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Topic: TUTORIAL: assembling a basic hand-drawn ATC  (Read 5809 times)
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« on: November 23, 2010 10:17:42 PM »

At the request of kimchery, I'm going ahead and putting up a tutorial on how I make a basic ATC card.  While I know there are tons of ways to do this, I thought maybe this could be helpful for newbies like me!  lol

This is a very simple technique, good for hand-illustrated cards, and I've found it very satisfying.  Though it seems like a lot of steps, it's not difficult at all.

Materials needed:
*pre-cut ATC-sized 2 1/2" x 3 1/2" unfinished non-corrugated cardboard (easy enough to make yourself from, say, a cereal box)(If you want something acid-free, for a longer-lasting card, you might have to buy something at an art store that is labeled as acid-free.)
*cereal box
*glue stick
*mechanical pencil (with eraser)

Step 1: ATC template
Take the cereal box and cut out the front panel.  On the unprinted side, draw a rectangle the size of a standard ATC (2 1/2" x 3 1/2").  Cut the rectangle out, being very careful to keep the cuts straight, as this will be a template for lots of ATC fun, and must be accurate.

If you want, you can cover this template with paper to make it look kind of neat.

Step 2: Begin your illustration
Using your new ATC template, draw a rectangle on a piece of paper.

Step 3: Complete your illustration
Let your illustration flow outside the bounds of your rectangle so that there are no white edges on the completed ATC.

Step 4: Preparing to mount the ATC card
Hold the illustration up to the light, with the illustrated side toward the light.  Hold your ATC template on the back of the illustration and align it so that the template opening exactly matches the location of the rectangle that your illustration is drawn in.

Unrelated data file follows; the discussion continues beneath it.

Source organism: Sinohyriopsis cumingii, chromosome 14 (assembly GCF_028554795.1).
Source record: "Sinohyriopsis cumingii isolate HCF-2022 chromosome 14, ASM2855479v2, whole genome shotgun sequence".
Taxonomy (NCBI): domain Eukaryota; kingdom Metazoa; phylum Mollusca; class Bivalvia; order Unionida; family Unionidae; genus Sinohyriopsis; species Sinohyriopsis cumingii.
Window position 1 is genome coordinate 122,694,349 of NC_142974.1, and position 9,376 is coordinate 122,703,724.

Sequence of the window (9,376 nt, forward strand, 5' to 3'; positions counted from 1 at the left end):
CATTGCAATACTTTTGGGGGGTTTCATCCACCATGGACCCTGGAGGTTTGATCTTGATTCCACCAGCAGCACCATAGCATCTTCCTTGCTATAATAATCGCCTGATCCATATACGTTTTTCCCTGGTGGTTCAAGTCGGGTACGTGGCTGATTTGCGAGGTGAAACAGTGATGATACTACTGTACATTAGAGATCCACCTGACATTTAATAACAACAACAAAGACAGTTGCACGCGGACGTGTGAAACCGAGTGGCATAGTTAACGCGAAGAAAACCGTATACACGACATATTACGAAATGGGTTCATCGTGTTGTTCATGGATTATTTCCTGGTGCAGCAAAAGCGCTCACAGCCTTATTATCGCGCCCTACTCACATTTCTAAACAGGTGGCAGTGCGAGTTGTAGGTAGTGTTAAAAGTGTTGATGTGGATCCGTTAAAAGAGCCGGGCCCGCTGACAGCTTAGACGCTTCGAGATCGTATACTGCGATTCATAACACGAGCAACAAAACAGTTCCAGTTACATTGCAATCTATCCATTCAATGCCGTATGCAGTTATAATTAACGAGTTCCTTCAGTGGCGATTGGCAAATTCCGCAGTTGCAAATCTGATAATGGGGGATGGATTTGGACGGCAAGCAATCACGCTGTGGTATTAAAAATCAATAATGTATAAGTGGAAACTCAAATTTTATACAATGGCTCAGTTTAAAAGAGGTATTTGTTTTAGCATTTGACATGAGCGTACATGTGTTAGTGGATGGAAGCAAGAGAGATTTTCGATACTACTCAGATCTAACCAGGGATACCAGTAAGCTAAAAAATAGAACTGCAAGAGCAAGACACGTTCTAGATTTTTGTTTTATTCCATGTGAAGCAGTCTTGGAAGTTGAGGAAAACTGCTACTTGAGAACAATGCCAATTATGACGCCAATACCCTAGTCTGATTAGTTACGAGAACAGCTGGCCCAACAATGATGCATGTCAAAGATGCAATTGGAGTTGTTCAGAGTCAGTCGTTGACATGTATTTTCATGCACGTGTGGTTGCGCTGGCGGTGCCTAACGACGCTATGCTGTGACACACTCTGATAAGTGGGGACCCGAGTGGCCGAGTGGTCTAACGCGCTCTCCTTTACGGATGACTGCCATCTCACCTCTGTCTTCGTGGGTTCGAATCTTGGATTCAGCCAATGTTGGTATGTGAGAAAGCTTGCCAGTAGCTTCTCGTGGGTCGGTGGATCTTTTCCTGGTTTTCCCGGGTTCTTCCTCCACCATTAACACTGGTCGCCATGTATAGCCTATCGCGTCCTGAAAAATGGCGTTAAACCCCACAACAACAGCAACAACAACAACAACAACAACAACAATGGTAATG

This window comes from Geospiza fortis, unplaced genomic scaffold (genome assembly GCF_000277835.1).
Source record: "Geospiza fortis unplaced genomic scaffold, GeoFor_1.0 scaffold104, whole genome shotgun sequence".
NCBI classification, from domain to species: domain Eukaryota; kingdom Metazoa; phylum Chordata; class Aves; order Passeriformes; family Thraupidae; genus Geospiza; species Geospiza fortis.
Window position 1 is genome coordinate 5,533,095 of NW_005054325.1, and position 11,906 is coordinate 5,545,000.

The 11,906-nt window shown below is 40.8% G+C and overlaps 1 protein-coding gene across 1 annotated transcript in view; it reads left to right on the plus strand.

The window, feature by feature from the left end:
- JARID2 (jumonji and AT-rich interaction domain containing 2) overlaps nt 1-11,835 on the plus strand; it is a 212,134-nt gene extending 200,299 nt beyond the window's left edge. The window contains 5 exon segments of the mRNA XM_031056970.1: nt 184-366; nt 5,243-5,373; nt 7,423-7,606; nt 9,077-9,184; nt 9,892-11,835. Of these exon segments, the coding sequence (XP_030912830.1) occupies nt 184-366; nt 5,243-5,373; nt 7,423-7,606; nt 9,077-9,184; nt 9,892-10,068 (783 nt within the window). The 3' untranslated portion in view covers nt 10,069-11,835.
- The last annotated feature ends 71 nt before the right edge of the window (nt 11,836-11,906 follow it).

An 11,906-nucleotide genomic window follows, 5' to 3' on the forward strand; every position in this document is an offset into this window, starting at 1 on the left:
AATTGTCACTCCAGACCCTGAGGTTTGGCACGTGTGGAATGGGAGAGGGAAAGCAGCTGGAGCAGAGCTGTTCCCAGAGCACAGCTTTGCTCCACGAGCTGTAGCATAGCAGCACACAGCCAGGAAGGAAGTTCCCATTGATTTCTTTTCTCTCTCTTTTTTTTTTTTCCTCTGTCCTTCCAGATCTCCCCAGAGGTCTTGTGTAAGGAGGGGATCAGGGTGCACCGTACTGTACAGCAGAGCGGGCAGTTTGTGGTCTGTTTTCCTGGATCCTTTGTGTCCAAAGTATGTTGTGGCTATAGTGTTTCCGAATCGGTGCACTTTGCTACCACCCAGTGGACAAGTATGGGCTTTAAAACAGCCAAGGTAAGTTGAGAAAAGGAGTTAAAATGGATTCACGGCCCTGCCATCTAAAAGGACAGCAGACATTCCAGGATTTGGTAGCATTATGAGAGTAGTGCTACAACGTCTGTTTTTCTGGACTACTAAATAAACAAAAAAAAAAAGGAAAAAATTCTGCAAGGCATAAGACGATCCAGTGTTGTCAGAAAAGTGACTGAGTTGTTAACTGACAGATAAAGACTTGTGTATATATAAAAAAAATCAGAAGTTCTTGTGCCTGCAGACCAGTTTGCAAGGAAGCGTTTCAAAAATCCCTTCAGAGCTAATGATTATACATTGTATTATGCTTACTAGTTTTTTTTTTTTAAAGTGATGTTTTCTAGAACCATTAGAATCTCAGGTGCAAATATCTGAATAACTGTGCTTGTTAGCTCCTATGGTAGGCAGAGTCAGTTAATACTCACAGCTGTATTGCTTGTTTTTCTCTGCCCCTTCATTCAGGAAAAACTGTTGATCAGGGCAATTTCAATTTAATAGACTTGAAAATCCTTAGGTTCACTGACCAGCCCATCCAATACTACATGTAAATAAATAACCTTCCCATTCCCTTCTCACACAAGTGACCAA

Step 5: Draw a rectangle on the back of the illustration
Carefully place the illustration and ATC template on a hard surface, maintaining the exact positioning from the previous step, and draw a rectangle on the back of the illustration using a pencil.

Hold the illustration up to the light again, without the template this time, making sure that the rectangles on both the front and back of the illustration line up.  If necessary, readjust the rectangle on the back of the illustration.

Step 6: Erase the rectangle lines on the front of your illustration, if necessary
Since you don't want there to be lines showing on the front of your ATC left over from your drawing frame rectangle, you may choose to erase the lines from your original rectangle.  Carefully.  (See the arrows in my photo showing where I erased my lines.)

Step 7: Mounting the ATC cardboard
Uniformly coat the back of your illustration with the glue stick, going outside the bounds of the rectangle to make sure there is sufficient coverage.

Place your precut ATC board on the back of the illustration.  Press evenly to ensure full contact.  Turn the card illustration face up, place a piece of paper over the illustration to protect it, and evenly rub the entire card to ensure there are no bubbles or warping.

Step 8: Preparing to glue the back